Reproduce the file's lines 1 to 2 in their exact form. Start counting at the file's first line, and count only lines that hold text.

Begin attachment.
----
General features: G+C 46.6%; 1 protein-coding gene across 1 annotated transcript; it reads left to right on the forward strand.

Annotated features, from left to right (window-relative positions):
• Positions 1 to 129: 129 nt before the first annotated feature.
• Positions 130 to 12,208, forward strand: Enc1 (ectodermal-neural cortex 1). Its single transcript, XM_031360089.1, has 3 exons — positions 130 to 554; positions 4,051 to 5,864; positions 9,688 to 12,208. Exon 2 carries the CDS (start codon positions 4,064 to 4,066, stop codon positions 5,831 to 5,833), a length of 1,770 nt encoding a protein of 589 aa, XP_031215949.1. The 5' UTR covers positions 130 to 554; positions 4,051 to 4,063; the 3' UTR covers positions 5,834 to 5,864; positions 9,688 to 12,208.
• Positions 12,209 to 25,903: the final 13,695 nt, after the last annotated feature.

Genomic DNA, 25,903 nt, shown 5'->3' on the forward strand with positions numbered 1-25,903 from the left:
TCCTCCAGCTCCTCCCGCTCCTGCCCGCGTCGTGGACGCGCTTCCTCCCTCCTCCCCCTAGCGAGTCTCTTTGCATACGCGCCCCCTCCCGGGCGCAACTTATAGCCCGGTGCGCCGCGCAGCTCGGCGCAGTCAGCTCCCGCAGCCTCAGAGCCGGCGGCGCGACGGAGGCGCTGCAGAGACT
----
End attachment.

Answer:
General features: G+C 46.6%; 1 protein-coding gene across 1 annotated transcript; it reads left to right on the forward strand.

Annotated features, from left to right (window-relative positions):